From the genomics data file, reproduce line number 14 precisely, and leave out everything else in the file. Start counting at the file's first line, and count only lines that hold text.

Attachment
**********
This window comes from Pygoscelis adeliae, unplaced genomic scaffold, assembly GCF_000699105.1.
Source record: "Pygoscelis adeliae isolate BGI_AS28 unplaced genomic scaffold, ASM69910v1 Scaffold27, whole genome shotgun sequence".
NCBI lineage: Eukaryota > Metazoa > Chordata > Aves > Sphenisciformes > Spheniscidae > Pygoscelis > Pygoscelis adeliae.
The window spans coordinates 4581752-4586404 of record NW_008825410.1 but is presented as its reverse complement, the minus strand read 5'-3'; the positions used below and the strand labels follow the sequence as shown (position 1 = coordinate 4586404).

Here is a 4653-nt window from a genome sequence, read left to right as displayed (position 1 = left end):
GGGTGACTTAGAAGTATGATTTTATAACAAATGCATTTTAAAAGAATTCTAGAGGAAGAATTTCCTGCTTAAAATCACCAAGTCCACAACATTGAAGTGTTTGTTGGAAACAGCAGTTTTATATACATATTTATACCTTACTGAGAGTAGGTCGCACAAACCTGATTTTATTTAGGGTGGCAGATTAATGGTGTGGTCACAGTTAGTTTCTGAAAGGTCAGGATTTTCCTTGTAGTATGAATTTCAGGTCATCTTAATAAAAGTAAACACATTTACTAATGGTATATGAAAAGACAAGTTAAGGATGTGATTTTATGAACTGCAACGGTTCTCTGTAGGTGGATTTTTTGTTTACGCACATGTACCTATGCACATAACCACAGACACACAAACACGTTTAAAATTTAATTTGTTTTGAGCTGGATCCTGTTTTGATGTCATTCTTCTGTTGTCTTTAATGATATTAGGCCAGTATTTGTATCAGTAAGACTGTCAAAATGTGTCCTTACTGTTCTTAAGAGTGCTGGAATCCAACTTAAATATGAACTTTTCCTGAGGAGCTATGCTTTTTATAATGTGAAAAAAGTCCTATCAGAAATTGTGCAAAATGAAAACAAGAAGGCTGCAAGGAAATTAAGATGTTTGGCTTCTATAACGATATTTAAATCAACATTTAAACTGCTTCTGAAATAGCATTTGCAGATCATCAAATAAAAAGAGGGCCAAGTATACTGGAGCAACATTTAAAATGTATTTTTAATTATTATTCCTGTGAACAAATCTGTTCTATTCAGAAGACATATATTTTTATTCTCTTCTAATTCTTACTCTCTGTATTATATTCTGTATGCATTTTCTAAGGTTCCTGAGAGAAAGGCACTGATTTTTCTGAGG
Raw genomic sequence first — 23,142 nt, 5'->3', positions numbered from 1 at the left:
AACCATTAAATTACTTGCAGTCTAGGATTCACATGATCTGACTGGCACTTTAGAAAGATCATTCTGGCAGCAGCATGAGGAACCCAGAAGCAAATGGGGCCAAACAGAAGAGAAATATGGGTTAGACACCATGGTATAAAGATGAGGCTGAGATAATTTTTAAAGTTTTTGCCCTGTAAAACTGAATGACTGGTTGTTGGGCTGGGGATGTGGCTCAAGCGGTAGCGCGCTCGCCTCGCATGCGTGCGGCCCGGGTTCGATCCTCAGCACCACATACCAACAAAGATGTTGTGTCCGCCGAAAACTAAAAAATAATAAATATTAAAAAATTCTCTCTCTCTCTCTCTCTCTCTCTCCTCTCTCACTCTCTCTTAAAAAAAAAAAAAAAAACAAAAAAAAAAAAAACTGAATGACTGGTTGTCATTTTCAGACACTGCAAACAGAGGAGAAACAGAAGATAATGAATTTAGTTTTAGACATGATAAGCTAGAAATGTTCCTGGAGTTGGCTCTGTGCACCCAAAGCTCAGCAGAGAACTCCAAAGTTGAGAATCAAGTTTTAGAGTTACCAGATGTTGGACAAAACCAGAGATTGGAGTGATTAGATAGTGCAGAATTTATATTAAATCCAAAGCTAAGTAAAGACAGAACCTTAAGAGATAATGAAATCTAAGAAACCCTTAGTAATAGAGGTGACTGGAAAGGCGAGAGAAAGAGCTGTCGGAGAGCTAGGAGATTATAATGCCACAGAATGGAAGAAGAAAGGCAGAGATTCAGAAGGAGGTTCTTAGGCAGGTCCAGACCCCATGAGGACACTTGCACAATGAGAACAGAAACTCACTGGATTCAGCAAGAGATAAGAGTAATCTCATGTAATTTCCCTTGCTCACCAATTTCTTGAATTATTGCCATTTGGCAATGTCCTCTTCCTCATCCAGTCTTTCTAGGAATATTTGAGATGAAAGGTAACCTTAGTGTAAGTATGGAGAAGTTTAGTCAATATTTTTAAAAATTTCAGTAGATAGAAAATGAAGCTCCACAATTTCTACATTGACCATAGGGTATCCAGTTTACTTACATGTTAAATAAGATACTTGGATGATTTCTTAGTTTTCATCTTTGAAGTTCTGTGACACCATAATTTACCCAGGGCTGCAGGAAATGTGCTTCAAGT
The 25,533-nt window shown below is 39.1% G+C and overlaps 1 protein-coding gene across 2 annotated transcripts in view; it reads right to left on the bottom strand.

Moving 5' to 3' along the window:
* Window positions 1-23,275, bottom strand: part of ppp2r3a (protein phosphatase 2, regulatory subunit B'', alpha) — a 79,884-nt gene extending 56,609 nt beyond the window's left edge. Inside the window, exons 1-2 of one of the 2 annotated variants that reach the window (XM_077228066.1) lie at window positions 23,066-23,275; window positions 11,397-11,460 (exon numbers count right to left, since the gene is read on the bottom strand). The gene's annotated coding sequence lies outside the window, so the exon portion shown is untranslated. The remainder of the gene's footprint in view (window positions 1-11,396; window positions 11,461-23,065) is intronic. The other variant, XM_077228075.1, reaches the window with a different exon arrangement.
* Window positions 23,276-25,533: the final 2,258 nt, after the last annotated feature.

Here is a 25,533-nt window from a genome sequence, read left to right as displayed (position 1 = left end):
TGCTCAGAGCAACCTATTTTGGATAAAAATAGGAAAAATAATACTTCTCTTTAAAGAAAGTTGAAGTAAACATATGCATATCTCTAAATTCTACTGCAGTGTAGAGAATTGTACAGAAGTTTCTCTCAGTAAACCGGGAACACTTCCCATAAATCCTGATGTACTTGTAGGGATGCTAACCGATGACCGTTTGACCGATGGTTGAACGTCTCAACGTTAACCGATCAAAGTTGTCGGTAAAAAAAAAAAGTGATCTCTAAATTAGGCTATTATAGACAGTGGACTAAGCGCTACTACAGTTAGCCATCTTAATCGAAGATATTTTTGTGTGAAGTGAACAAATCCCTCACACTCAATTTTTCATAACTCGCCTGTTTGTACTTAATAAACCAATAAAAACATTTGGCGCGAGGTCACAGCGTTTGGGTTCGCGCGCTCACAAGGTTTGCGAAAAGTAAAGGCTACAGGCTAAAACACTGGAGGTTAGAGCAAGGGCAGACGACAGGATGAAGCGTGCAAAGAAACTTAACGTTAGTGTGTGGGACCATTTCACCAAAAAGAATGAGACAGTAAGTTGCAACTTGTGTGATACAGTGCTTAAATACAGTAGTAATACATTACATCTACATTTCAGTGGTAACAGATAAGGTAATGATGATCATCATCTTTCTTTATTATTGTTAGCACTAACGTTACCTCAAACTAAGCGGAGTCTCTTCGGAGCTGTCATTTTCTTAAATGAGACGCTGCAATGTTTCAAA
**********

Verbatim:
TGCTCAGAGCAACCTATTTTGGATAAAAATAGGAAAAATAATACTTCTCTTTAAAGAAAGTTGAAGTAAACATATGCATATCTCTAAATTCTACTGCAGTGTAGAGAATTGTACAGAAGTTTCTCTCAGTAAACCGGGAACACTTCCCATAAATCCTGATGTACTTGTAGGGATGCTAACCGATGACCGTTTGACCGATGGTTGAACGTCTCAACGTTAACCGATCAAAGTTGTCGGTAAAAAAAAAAAGTGATCTCTAAATTAGGCTATTATAGACAGTGGACTAAGCGCTACTACAGTTAGCCATCTTAATCGAAGATATTTTTGTGTGAAGTGAACAAATCCCTCACACTCAATTTTTCATAACTCGCCTGTTTGTACTTAATAAACCAATAAAAACATTTGGCGCGAGGTCACAGCGTTTGGGTTCGCGCGCTCACAAGGTTTGCGAAAAGTAAAGGCTACAGGCTAAAACACTGGAGGTTAGAGCAAGGGCAGACGACAGGATGAAGCGTGCAAAGAAACTTAACGTTAGTGTGTGGGACCATTTCACCAAAAAGAATGAGACAGTAAGTTGCAACTTGTGTGATACAGTGCTTAAATACAGTAGTAATACATTACATCTACATTTCAGTGGTAACAGATAAGGTAATGATGATCATCATCTTTCTTTATTATTGTTAGCACTAACGTTACCTCAAACTAAGCGGAGTCTCTTCGGAGCTGTCATTTTCTTAAATGAGACGCTGCAATGTTTCAAA